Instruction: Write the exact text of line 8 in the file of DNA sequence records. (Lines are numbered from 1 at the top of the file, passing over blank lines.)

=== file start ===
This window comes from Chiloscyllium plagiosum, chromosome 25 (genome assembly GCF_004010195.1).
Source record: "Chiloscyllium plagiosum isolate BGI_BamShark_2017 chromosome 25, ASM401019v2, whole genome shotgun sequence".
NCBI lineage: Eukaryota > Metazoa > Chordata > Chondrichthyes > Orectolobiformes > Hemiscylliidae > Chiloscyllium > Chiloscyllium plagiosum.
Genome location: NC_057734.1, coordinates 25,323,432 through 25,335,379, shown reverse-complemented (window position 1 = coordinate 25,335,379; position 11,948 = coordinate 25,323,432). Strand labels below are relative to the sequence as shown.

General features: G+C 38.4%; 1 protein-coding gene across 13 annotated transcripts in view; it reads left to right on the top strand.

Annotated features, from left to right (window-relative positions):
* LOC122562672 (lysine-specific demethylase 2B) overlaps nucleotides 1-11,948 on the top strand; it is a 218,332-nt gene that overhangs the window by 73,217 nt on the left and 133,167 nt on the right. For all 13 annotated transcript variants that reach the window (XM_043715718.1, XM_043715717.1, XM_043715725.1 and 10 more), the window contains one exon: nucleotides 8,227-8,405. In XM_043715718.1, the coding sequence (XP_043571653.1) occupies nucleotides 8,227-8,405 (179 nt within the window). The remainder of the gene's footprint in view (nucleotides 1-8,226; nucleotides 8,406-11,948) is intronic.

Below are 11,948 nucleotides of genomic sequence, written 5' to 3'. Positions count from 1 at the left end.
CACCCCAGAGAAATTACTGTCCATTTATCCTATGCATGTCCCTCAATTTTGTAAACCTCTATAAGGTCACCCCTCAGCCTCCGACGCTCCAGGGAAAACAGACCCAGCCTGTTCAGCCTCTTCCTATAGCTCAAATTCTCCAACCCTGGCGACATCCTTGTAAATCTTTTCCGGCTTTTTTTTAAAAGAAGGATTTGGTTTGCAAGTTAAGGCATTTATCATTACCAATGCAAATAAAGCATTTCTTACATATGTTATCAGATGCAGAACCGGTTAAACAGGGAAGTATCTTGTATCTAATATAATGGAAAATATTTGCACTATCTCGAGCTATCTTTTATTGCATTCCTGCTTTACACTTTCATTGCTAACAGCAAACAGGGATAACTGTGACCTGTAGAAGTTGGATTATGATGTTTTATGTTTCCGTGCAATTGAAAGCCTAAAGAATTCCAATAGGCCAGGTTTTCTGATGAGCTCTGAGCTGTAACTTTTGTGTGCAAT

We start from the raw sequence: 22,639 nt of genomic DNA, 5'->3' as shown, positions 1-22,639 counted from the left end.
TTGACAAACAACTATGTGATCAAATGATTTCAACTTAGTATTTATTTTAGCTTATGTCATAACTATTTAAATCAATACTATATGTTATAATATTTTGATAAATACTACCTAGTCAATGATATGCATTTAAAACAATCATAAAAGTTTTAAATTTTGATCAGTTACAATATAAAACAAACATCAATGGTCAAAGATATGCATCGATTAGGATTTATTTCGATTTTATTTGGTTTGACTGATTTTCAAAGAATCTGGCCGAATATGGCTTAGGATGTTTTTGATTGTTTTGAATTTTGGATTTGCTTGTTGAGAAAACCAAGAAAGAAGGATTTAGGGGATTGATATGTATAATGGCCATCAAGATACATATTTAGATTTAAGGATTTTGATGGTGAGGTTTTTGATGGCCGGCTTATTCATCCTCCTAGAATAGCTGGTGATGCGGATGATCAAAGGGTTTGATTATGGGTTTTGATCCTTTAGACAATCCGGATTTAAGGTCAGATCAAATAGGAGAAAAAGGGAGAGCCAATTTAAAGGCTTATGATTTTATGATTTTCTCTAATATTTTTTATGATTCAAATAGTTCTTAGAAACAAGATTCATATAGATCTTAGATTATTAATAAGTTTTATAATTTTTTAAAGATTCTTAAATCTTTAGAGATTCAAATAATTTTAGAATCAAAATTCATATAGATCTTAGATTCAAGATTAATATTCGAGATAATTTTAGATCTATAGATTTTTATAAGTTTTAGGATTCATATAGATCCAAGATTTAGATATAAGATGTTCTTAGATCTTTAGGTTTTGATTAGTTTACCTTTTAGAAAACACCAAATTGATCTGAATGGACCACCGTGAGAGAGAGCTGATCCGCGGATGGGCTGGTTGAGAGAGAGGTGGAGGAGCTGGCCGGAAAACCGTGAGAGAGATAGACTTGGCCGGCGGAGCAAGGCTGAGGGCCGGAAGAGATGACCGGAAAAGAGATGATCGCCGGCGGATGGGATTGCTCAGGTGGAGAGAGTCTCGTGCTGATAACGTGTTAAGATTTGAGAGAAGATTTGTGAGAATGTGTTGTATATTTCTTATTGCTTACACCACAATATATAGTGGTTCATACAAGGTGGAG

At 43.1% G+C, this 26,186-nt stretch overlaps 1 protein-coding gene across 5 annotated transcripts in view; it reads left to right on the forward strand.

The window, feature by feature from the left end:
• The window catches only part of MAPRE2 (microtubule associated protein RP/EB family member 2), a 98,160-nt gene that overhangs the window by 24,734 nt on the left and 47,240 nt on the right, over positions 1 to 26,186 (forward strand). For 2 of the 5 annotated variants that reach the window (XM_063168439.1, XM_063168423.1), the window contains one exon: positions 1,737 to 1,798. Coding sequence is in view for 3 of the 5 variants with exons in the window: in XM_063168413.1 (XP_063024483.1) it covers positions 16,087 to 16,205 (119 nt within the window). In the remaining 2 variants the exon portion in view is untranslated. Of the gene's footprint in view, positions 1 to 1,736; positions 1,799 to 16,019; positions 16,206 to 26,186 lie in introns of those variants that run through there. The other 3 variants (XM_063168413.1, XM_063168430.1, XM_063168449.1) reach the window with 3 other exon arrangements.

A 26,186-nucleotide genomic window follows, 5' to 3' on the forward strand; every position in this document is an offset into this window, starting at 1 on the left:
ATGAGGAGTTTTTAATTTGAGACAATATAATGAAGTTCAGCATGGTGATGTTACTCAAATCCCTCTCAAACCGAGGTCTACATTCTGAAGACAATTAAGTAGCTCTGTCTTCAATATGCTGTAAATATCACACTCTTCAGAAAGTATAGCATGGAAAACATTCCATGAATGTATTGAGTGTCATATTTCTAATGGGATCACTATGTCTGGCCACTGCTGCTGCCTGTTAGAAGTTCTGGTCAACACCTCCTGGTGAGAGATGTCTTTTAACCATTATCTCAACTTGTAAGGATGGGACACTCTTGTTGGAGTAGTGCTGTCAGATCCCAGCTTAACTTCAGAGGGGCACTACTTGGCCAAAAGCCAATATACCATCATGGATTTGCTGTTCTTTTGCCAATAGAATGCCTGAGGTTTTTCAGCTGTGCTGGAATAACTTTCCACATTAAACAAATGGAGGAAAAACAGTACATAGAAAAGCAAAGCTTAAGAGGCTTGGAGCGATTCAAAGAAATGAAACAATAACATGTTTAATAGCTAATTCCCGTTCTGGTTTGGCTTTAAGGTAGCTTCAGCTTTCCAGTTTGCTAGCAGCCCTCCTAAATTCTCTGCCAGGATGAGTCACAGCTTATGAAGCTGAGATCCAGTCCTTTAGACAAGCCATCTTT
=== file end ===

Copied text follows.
Below are 11,948 nucleotides of genomic sequence, written 5' to 3'. Positions count from 1 at the left end.